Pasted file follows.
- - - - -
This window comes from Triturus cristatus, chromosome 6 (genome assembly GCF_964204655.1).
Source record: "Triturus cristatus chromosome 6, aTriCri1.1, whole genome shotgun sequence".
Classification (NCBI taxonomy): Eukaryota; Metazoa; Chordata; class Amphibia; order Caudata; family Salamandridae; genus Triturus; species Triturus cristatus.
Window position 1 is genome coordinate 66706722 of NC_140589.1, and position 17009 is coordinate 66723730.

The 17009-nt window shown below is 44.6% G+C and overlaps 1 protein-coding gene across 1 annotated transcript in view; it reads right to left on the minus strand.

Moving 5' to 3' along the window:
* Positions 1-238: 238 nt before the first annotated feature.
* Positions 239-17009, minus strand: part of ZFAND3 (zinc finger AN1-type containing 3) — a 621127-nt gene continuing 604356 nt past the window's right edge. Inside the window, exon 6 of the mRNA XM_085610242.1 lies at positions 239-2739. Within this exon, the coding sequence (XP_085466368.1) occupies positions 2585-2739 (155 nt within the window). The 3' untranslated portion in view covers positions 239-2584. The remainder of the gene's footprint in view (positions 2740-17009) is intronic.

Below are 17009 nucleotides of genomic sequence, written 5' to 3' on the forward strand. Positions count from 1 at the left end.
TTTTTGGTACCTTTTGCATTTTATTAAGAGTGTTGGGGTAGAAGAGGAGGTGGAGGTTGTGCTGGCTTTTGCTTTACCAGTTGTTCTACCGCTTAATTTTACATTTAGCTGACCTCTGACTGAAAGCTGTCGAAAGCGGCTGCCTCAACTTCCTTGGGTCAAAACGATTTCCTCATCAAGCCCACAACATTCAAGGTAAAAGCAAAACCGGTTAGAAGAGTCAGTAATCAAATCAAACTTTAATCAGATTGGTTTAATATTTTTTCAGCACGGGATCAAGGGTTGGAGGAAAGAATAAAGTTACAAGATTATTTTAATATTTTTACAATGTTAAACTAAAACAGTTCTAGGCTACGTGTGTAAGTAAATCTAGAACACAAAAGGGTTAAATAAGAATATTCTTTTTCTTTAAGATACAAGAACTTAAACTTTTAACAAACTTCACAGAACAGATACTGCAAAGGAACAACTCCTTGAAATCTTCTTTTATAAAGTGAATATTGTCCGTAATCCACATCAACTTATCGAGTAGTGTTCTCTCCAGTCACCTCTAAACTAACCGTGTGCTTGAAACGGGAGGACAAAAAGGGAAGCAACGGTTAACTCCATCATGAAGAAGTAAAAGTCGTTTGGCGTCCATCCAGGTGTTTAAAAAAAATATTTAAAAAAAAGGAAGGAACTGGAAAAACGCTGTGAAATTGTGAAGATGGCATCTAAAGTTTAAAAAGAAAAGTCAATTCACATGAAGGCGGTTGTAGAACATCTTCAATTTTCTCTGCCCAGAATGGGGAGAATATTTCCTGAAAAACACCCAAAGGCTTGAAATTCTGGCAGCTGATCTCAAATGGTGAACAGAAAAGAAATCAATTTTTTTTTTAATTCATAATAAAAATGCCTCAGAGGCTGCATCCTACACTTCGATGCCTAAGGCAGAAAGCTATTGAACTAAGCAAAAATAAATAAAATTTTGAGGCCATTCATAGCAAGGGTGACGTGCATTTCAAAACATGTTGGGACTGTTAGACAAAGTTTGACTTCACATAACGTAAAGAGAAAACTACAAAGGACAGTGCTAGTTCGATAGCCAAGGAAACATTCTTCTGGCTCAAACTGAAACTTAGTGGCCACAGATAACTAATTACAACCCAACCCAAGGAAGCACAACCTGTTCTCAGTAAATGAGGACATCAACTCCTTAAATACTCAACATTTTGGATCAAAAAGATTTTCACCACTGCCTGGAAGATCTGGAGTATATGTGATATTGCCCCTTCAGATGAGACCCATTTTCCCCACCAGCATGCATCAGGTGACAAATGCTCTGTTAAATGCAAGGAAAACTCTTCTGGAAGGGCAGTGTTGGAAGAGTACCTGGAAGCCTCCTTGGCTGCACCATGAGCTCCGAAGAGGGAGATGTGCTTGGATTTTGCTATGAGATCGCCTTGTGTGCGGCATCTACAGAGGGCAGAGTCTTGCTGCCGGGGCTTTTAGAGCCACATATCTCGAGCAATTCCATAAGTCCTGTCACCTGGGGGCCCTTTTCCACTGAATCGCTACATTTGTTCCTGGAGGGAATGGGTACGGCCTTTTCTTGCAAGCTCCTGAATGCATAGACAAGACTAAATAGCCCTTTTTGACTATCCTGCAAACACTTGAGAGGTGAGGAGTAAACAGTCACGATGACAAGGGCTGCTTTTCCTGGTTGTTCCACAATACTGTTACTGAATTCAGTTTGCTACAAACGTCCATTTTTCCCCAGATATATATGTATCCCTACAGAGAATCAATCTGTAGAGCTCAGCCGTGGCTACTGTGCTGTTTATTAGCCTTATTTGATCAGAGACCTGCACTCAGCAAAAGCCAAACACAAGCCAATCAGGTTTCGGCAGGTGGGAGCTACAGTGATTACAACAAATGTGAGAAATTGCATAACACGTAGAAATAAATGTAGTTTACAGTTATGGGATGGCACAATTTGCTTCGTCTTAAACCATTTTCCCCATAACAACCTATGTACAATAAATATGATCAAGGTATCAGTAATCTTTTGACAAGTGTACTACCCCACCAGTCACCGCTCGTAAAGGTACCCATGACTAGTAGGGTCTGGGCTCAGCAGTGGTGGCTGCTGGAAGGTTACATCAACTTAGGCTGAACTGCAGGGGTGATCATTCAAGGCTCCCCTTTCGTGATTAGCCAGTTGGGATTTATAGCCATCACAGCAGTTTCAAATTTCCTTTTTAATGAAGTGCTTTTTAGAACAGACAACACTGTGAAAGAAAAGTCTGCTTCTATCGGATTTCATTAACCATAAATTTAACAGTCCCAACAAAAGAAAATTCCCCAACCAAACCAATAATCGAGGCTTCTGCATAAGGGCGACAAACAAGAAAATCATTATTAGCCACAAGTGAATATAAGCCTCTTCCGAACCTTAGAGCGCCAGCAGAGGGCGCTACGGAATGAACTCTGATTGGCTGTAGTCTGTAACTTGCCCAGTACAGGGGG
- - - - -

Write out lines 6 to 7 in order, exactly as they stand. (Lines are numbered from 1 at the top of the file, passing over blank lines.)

Moving 5' to 3' along the window:
* Positions 1-238: 238 nt before the first annotated feature.